pcbi-0030038-g002: Effect of Object Location and Conductivity on Spatial ElectroacuityIn all panels, see fish insets for approximate lateral and rostro–caudal locations where Smin was calculated. Error bars represent the sampling that was used to calculate the Smin (either 0.5 or 1 mm). Lateral distance is measured as object center to fish skin (as in Figure 1).(A) Effect of lateral distance on Smin for three distinct object diameters (rostro–caudal location, x = 0.11 m). Red, 0.3 cm (prey size); green, 1 cm; blue, 2 cm. Object conductivity fixed at 0.0303 S/m (prey conductivity).(B) Effect of rostro–caudal position on Smin for same object sizes and conductivity as (A), with a lateral distance of 0.012 m.(C) Effect of lateral distance on Smin for three distinct object conductivities (rostro–caudal location, x = 0.11m). Red, 0.0005 S/m (plant conductivity); green, 0.0303 S/m (prey conductivity); blue, 0.5 S/m. Object diameters fixed at 0.3 cm (prey size).(D) Effect of rostro–caudal position on Smin for same object diameter and conductivities as in (C), with a lateral distance of 0.012 m.
Mentions: Electroacuity varies for different lateral and rostro–caudal object locations (Figure 2, see insets). Figure 2A and 2C shows the effects of object size and conductivity, respectively, on electroacuity for different lateral positions (rostro–caudal position fixed near the fish's midpoint, 0.11 m). Smin increases (electroacuity decreases) for objects that are placed farther away from the fish, regardless of object size or conductivity. When objects are far from the fish, Smin is roughly independent of object size (Figure 2A). At the closest location possible for the largest object (blue curve), Smin is smaller than for the other object sizes. This is a consequence of the relative sharpening of the image for close large objects (see Figure 1B). The sharpness of an image can be quantified by the reciprocal of its normalized width (width divided by amplitude). Image sharpness decreases (normalized width increases) with lateral distance and, in general, is independent of object size [5]. However, object size becomes a factor for locations close to the skin (see largest object in Figure 2A and 2B), as larger objects produce relatively sharper images in these cases [9]. Note also that there is a slight inflection at a lateral distance of 0.016 m (Figure 2A and 2C) due to the spatial heterogeneity of the electric field (higher density of field lines near the zero potential line, which curves rostrally as seen in Figure 1A).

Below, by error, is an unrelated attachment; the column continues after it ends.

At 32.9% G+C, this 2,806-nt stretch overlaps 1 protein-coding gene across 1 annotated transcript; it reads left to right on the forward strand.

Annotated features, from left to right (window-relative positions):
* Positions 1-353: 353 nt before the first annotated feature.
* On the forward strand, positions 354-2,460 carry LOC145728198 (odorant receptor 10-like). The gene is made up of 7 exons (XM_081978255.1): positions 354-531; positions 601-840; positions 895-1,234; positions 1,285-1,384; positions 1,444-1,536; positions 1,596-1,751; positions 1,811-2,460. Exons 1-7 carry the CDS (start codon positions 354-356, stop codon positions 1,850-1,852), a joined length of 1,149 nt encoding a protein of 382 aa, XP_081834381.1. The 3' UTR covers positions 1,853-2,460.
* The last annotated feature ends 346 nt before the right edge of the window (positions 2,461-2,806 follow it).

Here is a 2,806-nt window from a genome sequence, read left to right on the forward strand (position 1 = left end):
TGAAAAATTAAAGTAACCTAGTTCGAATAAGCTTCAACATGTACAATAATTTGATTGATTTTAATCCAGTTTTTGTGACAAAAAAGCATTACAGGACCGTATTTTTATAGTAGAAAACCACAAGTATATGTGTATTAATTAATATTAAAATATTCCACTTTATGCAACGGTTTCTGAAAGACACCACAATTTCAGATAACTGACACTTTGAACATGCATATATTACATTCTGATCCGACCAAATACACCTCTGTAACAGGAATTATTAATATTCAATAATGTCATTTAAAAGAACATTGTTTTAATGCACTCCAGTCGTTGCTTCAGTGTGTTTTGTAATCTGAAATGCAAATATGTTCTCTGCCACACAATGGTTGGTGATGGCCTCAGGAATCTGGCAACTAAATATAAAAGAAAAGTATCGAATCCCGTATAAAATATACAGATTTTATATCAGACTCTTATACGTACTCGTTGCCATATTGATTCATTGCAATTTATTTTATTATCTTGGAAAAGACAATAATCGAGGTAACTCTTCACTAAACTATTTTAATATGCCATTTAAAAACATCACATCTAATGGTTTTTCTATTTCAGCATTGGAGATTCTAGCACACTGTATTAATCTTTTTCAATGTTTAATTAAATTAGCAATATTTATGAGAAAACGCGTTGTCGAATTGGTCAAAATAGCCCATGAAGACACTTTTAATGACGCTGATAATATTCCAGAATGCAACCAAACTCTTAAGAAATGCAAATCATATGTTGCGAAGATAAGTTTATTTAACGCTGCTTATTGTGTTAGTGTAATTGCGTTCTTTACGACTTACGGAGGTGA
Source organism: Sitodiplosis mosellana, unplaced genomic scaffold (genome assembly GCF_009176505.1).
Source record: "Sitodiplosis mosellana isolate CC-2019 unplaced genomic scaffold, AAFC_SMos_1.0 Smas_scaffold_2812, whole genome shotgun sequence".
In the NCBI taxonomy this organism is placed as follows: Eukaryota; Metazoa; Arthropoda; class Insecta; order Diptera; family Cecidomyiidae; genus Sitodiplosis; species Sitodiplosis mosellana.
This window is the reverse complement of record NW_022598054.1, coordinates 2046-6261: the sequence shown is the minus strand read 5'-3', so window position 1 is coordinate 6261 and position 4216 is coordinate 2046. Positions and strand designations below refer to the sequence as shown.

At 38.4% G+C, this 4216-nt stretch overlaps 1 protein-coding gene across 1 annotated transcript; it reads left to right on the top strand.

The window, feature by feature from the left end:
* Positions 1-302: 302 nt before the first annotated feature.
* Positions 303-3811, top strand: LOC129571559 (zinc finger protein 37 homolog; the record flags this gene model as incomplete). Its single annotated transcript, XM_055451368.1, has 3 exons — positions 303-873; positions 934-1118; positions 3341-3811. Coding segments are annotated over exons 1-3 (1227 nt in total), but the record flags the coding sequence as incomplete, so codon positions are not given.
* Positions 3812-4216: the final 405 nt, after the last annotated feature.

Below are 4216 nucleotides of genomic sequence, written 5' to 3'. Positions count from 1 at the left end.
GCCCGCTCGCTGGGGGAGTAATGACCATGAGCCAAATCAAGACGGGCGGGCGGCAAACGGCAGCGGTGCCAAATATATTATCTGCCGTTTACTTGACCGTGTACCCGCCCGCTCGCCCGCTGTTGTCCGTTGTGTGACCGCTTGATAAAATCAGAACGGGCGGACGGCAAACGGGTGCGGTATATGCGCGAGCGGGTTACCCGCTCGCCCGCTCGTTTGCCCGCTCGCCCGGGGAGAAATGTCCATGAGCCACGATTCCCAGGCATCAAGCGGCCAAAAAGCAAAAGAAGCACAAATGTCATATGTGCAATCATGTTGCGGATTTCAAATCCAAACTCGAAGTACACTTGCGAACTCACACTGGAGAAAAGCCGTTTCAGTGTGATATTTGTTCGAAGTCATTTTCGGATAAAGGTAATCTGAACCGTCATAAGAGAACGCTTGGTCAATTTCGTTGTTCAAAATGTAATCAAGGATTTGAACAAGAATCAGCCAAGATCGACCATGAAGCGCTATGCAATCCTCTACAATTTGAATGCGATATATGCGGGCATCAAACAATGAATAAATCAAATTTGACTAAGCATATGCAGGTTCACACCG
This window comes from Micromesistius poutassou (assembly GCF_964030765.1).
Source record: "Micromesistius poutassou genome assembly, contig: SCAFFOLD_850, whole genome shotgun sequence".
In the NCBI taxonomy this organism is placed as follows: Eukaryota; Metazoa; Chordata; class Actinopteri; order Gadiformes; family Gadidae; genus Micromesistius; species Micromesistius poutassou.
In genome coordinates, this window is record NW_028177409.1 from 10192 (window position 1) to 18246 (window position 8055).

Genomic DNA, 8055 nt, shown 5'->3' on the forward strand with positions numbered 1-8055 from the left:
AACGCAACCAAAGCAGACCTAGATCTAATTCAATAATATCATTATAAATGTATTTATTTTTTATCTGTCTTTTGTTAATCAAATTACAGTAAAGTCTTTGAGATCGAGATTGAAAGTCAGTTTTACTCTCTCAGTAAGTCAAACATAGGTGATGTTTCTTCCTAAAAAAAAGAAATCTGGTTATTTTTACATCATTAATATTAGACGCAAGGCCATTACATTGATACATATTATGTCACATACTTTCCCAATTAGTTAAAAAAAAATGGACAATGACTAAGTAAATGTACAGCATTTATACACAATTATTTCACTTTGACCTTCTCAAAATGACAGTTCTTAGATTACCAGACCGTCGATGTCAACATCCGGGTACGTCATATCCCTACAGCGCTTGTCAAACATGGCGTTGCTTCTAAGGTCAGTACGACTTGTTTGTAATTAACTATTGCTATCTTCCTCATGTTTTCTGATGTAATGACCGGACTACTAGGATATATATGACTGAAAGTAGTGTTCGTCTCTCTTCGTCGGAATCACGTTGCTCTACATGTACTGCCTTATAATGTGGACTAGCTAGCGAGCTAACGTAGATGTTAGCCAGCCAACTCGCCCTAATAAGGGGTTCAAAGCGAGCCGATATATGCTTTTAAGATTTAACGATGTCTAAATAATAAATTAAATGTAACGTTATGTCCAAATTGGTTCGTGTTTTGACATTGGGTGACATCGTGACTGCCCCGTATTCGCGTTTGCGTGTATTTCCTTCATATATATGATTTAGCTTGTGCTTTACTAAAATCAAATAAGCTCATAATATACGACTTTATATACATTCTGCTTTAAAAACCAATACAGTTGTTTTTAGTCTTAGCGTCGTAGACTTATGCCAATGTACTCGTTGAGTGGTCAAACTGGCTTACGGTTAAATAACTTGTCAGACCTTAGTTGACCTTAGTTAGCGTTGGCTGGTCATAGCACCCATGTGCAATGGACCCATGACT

Bottom Line: This shows explicitly how the back-and-forth swimming, characteristic of these fish, can be used to generate motion cues that, as in other animals, assist in the extraction of sensory information when signal-to-noise ratios are low.Our study also reveals the importance of the structure of complex electrosensory backgrounds.Whereas large-object spacing is favorable for discriminating the individual elements of a scene, small spacing can increase the fish's ability to resolve a single target object against this background.

View Article: PubMed Central - PubMed

Affiliation: Department of Physics, University of Ottawa, Ottawa, Ontario, Canada.

ABSTRACT
It is well-known that weakly electric fish can exhibit extreme temporal acuity at the behavioral level, discriminating time intervals in the submicrosecond range. However, relatively little is known about the spatial acuity of the electrosense. Here we use a recently developed model of the electric field generated by Apteronotus leptorhynchus to study spatial acuity and small signal extraction. We show that the quality of sensory information available on the lateral body surface is highest for objects close to the fish's midbody, suggesting that spatial acuity should be highest at this location. Overall, however, this information is relatively blurry and the electrosense exhibits relatively poor acuity. Despite this apparent limitation, weakly electric fish are able to extract the minute signals generated by small prey, even in the presence of large background signals. In fact, we show that the fish's poor spatial acuity may actually enhance prey detection under some conditions. This occurs because the electric image produced by a spatially dense background is relatively "blurred" or spatially uniform. Hence, the small spatially localized prey signal "pops out" when fish motion is simulated. This shows explicitly how the back-and-forth swimming, characteristic of these fish, can be used to generate motion cues that, as in other animals, assist in the extraction of sensory information when signal-to-noise ratios are low. Our study also reveals the importance of the structure of complex electrosensory backgrounds. Whereas large-object spacing is favorable for discriminating the individual elements of a scene, small spacing can increase the fish's ability to resolve a single target object against this background.

Show MeSH
Related in: MedlinePlus